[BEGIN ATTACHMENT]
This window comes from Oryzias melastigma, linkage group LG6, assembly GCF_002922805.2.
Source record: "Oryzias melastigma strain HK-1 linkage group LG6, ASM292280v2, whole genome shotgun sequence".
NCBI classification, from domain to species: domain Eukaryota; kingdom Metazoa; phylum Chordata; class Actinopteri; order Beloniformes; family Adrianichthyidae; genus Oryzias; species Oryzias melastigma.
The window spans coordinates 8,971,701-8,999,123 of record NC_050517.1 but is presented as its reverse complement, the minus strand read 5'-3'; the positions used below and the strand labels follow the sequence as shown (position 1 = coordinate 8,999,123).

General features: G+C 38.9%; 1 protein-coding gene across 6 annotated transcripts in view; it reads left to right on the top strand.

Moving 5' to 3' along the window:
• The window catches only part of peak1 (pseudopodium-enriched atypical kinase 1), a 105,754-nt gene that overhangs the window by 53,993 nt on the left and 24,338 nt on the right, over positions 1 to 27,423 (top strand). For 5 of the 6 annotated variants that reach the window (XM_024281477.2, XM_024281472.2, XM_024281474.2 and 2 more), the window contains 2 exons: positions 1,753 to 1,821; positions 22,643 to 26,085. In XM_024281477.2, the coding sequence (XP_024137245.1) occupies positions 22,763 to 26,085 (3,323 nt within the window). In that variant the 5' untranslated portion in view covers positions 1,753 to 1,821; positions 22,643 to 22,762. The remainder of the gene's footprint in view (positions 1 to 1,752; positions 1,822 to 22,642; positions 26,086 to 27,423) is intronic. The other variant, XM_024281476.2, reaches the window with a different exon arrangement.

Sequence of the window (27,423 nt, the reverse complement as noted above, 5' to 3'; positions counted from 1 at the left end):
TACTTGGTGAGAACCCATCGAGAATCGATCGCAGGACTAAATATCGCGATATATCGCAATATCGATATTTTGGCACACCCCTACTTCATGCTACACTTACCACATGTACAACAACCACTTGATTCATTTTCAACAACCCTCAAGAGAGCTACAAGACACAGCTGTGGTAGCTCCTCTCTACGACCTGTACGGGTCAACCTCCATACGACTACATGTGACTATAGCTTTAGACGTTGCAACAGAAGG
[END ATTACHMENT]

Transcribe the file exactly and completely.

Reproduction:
This window comes from Oryzias melastigma, linkage group LG6, assembly GCF_002922805.2.
Source record: "Oryzias melastigma strain HK-1 linkage group LG6, ASM292280v2, whole genome shotgun sequence".
NCBI classification, from domain to species: domain Eukaryota; kingdom Metazoa; phylum Chordata; class Actinopteri; order Beloniformes; family Adrianichthyidae; genus Oryzias; species Oryzias melastigma.
The window spans coordinates 8,971,701-8,999,123 of record NC_050517.1 but is presented as its reverse complement, the minus strand read 5'-3'; the positions used below and the strand labels follow the sequence as shown (position 1 = coordinate 8,999,123).

General features: G+C 38.9%; 1 protein-coding gene across 6 annotated transcripts in view; it reads left to right on the top strand.

Moving 5' to 3' along the window:
• The window catches only part of peak1 (pseudopodium-enriched atypical kinase 1), a 105,754-nt gene that overhangs the window by 53,993 nt on the left and 24,338 nt on the right, over positions 1 to 27,423 (top strand). For 5 of the 6 annotated variants that reach the window (XM_024281477.2, XM_024281472.2, XM_024281474.2 and 2 more), the window contains 2 exons: positions 1,753 to 1,821; positions 22,643 to 26,085. In XM_024281477.2, the coding sequence (XP_024137245.1) occupies positions 22,763 to 26,085 (3,323 nt within the window). In that variant the 5' untranslated portion in view covers positions 1,753 to 1,821; positions 22,643 to 22,762. The remainder of the gene's footprint in view (positions 1 to 1,752; positions 1,822 to 22,642; positions 26,086 to 27,423) is intronic. The other variant, XM_024281476.2, reaches the window with a different exon arrangement.

Sequence of the window (27,423 nt, the reverse complement as noted above, 5' to 3'; positions counted from 1 at the left end):
TACTTGGTGAGAACCCATCGAGAATCGATCGCAGGACTAAATATCGCGATATATCGCAATATCGATATTTTGGCACACCCCTACTTCATGCTACACTTACCACATGTACAACAACCACTTGATTCATTTTCAACAACCCTCAAGAGAGCTACAAGACACAGCTGTGGTAGCTCCTCTCTACGACCTGTACGGGTCAACCTCCATACGACTACATGTGACTATAGCTTTAGACGTTGCAACAGAAGG